addressing those factors first.
We will start by looking at the data from our literature review, qualitative and quantitative research.
The majority of insights about barriers and facilitators will come from the interviews with our target
audience. Quotes, observations, and key findings from the interviews will be coded and mapped to
COM-B factors (e.g. if respondents mention that they don’t have a dentist or hygienist, it will be
coded under the opportunity barrier as lack of environmental factor). Other insights about barriers
and facilitators will come from the literature review and quantitative research. After synthesizing the
data from all three sources, we can identify the key behavioral factors related to preventive dental
visits that are lacking or missing from our target audience according to our research. So at this point
we know what is lacking or missing, but we don’t know their temporal sequence until we go through
the next step of our process.
Table 2. COM-B analysis
Capability
Psychological capability
Lack of knowledge about the
recommended frequency of dental visits
for patients with diabetes
Psychological capability
Lack of awareness of risk and potential
timeline for developing teeth-related
diabetes complications
Psychological capability
Lack of knowledge of being at high risk of
teeth-related diabetes complications
(individual risk communicated by dentist or
hygienist)
Psychological capability
Lack of awareness of insurance benefits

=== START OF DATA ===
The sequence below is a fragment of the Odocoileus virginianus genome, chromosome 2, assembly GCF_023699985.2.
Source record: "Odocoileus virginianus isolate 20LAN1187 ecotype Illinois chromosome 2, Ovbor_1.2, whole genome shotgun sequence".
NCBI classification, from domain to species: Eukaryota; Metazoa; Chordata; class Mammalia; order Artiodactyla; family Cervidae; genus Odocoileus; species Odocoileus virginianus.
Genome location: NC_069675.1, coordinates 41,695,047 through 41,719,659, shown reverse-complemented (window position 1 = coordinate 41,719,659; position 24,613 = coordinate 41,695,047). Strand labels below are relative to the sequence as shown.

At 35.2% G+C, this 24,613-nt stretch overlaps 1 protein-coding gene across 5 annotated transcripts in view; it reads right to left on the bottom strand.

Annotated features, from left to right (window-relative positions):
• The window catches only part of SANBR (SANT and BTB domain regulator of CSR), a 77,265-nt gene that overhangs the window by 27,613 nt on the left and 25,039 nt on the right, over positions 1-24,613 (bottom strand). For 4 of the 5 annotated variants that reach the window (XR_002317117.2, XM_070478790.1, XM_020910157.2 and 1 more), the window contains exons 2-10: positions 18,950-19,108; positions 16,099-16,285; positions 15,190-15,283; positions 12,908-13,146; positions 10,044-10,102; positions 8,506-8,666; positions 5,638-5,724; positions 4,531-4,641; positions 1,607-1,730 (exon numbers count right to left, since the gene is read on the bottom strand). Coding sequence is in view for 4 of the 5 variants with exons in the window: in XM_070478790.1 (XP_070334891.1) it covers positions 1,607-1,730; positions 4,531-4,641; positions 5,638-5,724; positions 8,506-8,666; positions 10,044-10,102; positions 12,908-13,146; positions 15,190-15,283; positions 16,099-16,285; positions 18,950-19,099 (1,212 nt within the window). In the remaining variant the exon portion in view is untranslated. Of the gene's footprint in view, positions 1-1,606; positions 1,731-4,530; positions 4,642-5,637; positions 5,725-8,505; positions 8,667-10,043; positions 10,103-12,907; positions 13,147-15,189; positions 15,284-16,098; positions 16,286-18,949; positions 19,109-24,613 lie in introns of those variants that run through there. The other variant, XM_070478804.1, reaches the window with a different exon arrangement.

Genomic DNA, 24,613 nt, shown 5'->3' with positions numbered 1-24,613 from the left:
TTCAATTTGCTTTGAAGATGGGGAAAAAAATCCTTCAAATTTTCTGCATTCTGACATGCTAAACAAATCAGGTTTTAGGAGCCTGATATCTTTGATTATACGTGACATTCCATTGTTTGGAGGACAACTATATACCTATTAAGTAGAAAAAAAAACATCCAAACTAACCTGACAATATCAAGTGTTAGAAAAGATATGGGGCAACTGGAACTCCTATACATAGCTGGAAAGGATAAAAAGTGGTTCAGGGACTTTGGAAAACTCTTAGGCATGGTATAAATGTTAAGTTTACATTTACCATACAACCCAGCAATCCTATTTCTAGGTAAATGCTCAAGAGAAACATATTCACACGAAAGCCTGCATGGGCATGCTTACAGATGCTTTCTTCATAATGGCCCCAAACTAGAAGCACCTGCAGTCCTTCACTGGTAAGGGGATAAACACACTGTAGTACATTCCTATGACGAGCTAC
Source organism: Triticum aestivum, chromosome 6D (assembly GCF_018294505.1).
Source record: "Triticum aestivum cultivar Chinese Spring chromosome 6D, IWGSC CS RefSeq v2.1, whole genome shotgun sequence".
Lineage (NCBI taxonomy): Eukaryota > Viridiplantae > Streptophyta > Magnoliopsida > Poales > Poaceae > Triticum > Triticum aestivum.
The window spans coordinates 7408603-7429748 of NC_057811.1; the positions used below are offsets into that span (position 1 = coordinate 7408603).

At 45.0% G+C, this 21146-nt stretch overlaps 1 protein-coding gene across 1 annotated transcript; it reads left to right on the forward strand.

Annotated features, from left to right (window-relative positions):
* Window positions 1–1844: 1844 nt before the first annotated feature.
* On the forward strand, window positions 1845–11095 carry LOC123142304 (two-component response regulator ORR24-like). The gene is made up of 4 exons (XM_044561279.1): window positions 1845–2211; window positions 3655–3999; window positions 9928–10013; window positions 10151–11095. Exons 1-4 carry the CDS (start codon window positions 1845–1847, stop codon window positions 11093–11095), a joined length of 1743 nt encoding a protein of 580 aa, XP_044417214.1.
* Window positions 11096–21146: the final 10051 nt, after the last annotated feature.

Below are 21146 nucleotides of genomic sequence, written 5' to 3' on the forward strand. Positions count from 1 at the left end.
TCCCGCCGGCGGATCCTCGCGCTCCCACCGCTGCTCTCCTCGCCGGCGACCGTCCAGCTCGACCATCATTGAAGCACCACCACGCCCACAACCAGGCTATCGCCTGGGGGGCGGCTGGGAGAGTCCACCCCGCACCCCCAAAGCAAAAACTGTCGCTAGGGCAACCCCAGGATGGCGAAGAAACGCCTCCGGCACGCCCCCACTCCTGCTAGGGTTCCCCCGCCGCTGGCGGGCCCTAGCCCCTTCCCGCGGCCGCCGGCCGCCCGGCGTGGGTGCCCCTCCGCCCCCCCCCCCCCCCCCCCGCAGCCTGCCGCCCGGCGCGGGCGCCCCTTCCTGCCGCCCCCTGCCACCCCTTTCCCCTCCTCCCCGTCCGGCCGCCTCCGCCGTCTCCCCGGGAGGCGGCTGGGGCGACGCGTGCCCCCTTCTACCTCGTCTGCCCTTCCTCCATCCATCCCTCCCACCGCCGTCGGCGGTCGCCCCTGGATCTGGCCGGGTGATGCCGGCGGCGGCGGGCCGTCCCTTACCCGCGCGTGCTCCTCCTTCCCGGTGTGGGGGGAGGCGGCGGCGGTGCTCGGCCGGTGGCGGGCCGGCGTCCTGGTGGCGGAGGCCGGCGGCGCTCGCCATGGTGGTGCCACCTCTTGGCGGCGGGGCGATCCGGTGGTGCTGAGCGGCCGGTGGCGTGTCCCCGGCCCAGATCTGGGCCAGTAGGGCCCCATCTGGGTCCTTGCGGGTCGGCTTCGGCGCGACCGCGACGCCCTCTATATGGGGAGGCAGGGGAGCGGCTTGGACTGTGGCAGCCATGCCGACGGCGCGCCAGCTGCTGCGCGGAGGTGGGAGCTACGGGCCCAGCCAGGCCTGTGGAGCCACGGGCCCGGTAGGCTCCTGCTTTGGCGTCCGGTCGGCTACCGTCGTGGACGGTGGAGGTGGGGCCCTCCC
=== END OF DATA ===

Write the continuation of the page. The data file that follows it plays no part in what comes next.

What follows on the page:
covering diabetic condition
Psychological capability
Lack of awareness that teeth-related
diabetes complications are preventable
through care
Psychological capability
Lack of understanding of early symptoms
of diabetes and its progression
Opportunity
Social environment
Not having a dentist and/or hygienist
Social environment
No social norm for regular dental visits
among friends who have diabetes
To appear in Proceedings of the DRS 2018 Conference
8
Motivation
Reflective motivation
Lack of belief that teeth-related diabetes
complications can be prevented
Reflective motivation
Perceived insufficient dental insurance
coverage
Reflective motivation
No perceived need for dental visits
Reflective motivation
Low perceived importance of dental care
Reflective motivation
Overconfidence/over-reliance on the
effectiveness of medication to manage
diabetes
Automatic motivation
Negative emotions associated with dental
visits (pain, fear, anxiety)
Automatic motivation
Fear of having to drill and fill their teeth
Step 4 Customer Journey Map
We will design services intended to address the barriers categorized in the COM-B analysis. Our
qualitative and quantitative research tells us that most of the target audience people at risk for or